Charming as a Verb by Ben Philippe

 Charming as a Verb by Ben Philippe, Balzer + Bray (an imprint of HarperCollins), 9780062824141, 2020 

Rating: 1-5 (5 is an excellent or a Starred review) 5

Format: Hardcover

Genre: Romance, real life

What did you like about the book?  Senior Henri “Halti” Haltiwanger lives in a basement apartment on the Upper West Side of Manhattan with his Haitian immigrant parents; Dad is the building’s super and Mom has left her paralegal job to pursue her dream of becoming a firefighter. He’s snagged a scholarship to prestigious FATE Academy and as the title would suggest, has used his considerable charm to become a popular student and to start his own dog walking business (which he disingenuously presents as part of a professional city-wide enterprise).  When his brilliantly intense classmate Corinne Troy catches the subterfuge, she blackmails him into upping her social cachet and in true rom-com fashion, they’re soon an item. As the senior class jockeys for Ivy admittance, Halti stresses over his chances at Columbia, his father’s dream for him. Spoiler alert: he’ll make a morally questionable decision that will jeopardize everything.

This book made me long for the pre-COVID world when we could attend school, go to bakeries, ride subways, and even visit Canada to look at colleges. It’s a breezy and smart romance with a lot of finely rendered details: the vitality of city life, the stress of being the working class kid at a rich school, the magic of a first love. I also loved Halti’s family and learning about his parents, his uncle, Haitan food — all shoehorned in without seeming extraneous. Halti’s best friend Ming (adopted from China and raised by White parents) makes a great sidekick; he’s supportive and funny but also three-dimensional. Corinne is Black, full-on brilliant, prickly, honest and with a great sense of style. Although the characters don’t spend much time on school assignments (except for Corinne), I could attribute that to the general ennui that descends on seniors once the applications are sent. Still, a side plot about Halti’s debate team was funny and authentic.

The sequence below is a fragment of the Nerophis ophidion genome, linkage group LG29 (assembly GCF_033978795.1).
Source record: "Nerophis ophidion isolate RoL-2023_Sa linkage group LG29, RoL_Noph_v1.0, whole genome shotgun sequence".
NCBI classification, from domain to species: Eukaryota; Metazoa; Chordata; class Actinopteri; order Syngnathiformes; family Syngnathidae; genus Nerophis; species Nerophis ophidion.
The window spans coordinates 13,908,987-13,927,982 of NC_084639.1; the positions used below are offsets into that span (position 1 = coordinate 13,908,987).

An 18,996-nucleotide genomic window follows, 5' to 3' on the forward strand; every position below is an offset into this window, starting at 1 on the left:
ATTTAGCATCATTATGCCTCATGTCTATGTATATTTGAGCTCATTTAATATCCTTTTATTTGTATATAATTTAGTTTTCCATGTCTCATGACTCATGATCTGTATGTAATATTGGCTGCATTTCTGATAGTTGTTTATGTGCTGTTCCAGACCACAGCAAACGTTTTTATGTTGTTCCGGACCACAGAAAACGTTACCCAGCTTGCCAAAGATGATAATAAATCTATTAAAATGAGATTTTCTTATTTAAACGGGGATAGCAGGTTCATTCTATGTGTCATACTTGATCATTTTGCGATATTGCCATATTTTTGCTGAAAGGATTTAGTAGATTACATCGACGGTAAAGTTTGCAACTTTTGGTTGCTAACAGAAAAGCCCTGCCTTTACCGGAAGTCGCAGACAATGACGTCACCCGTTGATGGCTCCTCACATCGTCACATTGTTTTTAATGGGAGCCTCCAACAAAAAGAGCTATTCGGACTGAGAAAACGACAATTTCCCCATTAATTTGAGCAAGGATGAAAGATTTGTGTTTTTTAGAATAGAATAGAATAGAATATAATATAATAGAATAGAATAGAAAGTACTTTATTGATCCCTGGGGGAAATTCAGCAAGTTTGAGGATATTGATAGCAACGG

Anything you didn’t like about it? Halti’s dream about being a sneaker designer…just didn’t do it for me. For the first half of the book, he never mentions it (although we know he likes cool sneakers). When he visits McGill University’s design program, he’s suitably impressed, but it made me wonder about all the other schools he’s applied to that DO NOT HAVE design programs. What was he planning to study at Oberlin? There were other issues with the college advising plot: Brown and Penn are not plausible backups for Columbia! 

To whom would you recommend this book?  Teens looking for romance, especially from a male point of view. This would be a good read alike for fans of Jenny Han, David Yoon or Becky Albertalli. Readers who loved Philippe’s 2019 The Field Guide to the North American Teenager will enjoy this sparkling sophomore effort.

Who should buy this book? High school and public libraries

Where would you shelve it? YA

Should we (librarians/readers) put this on the top of our “to read” piles? Yes. Just the thing for a COVID winter night!

Reviewer: Susan Harari, Keefe Library, Boston Latin School, Boston, MA

Date of review: February 19, 2021

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